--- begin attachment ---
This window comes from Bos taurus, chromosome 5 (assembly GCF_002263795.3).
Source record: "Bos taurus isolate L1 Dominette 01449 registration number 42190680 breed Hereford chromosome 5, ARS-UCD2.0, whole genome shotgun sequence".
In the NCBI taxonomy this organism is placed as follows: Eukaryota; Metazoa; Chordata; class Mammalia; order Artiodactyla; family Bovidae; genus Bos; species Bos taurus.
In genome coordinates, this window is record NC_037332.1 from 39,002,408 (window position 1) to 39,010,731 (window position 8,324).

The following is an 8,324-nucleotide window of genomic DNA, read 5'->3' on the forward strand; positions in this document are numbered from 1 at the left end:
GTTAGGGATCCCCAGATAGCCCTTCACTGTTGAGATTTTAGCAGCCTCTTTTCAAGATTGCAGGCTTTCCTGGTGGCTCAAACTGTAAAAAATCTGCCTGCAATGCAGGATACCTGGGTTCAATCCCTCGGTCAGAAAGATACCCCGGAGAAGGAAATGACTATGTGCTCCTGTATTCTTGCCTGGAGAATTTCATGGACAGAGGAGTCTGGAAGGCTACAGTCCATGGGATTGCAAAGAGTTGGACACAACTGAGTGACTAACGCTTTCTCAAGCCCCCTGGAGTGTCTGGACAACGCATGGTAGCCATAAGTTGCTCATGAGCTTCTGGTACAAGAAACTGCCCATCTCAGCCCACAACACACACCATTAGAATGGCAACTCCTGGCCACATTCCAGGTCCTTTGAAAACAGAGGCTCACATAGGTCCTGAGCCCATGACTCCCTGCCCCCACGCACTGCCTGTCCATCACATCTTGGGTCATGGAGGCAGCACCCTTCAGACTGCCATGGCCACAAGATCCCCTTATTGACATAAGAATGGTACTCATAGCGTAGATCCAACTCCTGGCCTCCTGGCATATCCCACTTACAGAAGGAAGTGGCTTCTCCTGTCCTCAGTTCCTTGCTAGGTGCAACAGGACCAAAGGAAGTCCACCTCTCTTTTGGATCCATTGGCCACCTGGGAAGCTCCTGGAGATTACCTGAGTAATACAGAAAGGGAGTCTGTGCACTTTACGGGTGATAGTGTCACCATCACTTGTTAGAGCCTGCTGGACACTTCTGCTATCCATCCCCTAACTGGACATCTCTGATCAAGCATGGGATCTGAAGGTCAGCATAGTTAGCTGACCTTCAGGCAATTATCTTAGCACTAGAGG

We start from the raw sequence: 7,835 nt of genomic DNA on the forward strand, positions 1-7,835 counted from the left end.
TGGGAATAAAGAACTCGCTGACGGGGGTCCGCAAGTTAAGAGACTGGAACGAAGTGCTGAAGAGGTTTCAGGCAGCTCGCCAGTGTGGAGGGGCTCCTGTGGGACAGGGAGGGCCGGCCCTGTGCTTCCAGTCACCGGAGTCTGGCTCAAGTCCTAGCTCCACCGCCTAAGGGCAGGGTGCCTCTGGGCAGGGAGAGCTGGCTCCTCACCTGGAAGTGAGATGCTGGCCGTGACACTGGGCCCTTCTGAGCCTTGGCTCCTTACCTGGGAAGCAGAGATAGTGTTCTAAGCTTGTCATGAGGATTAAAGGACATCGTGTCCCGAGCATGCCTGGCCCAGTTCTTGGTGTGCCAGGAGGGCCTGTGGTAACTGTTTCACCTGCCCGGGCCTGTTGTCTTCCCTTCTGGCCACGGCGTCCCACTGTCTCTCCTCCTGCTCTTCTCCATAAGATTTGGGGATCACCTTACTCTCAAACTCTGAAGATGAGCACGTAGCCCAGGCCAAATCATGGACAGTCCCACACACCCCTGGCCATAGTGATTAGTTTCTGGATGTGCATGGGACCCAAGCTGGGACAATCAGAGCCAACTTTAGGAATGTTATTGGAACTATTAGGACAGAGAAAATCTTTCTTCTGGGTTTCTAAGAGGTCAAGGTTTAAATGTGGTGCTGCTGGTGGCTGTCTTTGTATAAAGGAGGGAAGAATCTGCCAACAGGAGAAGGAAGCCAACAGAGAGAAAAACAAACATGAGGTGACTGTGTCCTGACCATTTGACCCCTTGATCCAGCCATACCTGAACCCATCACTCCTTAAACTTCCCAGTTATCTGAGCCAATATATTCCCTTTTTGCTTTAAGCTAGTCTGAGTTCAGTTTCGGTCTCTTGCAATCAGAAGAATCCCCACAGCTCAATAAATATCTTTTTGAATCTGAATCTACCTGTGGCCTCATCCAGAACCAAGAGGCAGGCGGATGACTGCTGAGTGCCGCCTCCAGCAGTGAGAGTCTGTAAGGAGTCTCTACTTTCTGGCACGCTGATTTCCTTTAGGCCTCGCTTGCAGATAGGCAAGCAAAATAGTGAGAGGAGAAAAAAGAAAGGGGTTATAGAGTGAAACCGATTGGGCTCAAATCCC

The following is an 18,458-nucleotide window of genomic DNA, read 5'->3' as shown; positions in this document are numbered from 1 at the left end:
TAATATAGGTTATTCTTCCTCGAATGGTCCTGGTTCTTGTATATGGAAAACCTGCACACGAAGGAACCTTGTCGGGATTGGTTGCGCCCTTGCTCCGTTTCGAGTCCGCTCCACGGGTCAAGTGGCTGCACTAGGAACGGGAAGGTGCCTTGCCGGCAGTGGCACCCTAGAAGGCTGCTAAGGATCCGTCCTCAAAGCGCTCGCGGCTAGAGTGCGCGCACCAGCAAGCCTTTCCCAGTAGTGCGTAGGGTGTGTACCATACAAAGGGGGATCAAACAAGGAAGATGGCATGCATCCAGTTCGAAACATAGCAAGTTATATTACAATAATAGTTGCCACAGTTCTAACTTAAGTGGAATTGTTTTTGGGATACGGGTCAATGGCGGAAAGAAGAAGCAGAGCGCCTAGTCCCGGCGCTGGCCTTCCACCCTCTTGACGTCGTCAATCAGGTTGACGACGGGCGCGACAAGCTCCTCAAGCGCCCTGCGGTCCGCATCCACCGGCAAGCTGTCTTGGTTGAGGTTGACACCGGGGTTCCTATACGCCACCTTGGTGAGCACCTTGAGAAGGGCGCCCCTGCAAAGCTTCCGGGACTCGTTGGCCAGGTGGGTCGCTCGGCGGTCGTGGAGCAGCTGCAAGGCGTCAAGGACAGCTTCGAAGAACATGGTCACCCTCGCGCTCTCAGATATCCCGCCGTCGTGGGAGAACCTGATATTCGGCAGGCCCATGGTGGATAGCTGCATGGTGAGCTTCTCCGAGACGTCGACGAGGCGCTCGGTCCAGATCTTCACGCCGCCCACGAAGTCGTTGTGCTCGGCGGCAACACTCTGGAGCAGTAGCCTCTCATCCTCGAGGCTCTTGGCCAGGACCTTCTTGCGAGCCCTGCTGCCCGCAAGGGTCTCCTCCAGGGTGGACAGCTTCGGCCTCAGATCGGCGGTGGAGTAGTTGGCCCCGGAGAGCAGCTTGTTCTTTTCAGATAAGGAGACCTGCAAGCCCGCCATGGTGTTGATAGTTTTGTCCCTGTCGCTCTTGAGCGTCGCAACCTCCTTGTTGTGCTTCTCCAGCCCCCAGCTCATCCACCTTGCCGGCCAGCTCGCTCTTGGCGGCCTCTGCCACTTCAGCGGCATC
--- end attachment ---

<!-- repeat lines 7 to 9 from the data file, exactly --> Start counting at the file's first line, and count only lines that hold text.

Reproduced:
We start from the raw sequence: 7,835 nt of genomic DNA on the forward strand, positions 1-7,835 counted from the left end.
TGGGAATAAAGAACTCGCTGACGGGGGTCCGCAAGTTAAGAGACTGGAACGAAGTGCTGAAGAGGTTTCAGGCAGCTCGCCAGTGTGGAGGGGCTCCTGTGGGACAGGGAGGGCCGGCCCTGTGCTTCCAGTCACCGGAGTCTGGCTCAAGTCCTAGCTCCACCGCCTAAGGGCAGGGTGCCTCTGGGCAGGGAGAGCTGGCTCCTCACCTGGAAGTGAGATGCTGGCCGTGACACTGGGCCCTTCTGAGCCTTGGCTCCTTACCTGGGAAGCAGAGATAGTGTTCTAAGCTTGTCATGAGGATTAAAGGACATCGTGTCCCGAGCATGCCTGGCCCAGTTCTTGGTGTGCCAGGAGGGCCTGTGGTAACTGTTTCACCTGCCCGGGCCTGTTGTCTTCCCTTCTGGCCACGGCGTCCCACTGTCTCTCCTCCTGCTCTTCTCCATAAGATTTGGGGATCACCTTACTCTCAAACTCTGAAGATGAGCACGTAGCCCAGGCCAAATCATGGACAGTCCCACACACCCCTGGCCATAGTGATTAGTTTCTGGATGTGCATGGGACCCAAGCTGGGACAATCAGAGCCAACTTTAGGAATGTTATTGGAACTATTAGGACAGAGAAAATCTTTCTTCTGGGTTTCTAAGAGGTCAAGGTTTAAATGTGGTGCTGCTGGTGGCTGTCTTTGTATAAAGGAGGGAAGAATCTGCCAACAGGAGAAGGAAGCCAACAGAGAGAAAAACAAACATGAGGTGACTGTGTCCTGACCATTTGACCCCTTGATCCAGCCATACCTGAACCCATCACTCCTTAAACTTCCCAGTTATCTGAGCCAATATATTCCCTTTTTGCTTTAAGCTAGTCTGAGTTCAGTTTCGGTCTCTTGCAATCAGAAGAATCCCCACAGCTCAATAAATATCTTTTTGAATCTGAATCTACCTGTGGCCTCATCCAGAACCAAGAGGCAGGCGGATGACTGCTGAGTGCCGCCTCCAGCAGTGAGAGTCTGTAAGGAGTCTCTACTTTCTGGCACGCTGATTTCCTTTAGGCCTCGCTTGCAGATAGGCAAGCAAAATAGTGAGAGGAGAAAAAAGAAAGGGGTTATAGAGTGAAACCGATTGGGCTCAAATCCC

The following is an 18,458-nucleotide window of genomic DNA, read 5'->3' as shown; positions in this document are numbered from 1 at the left end: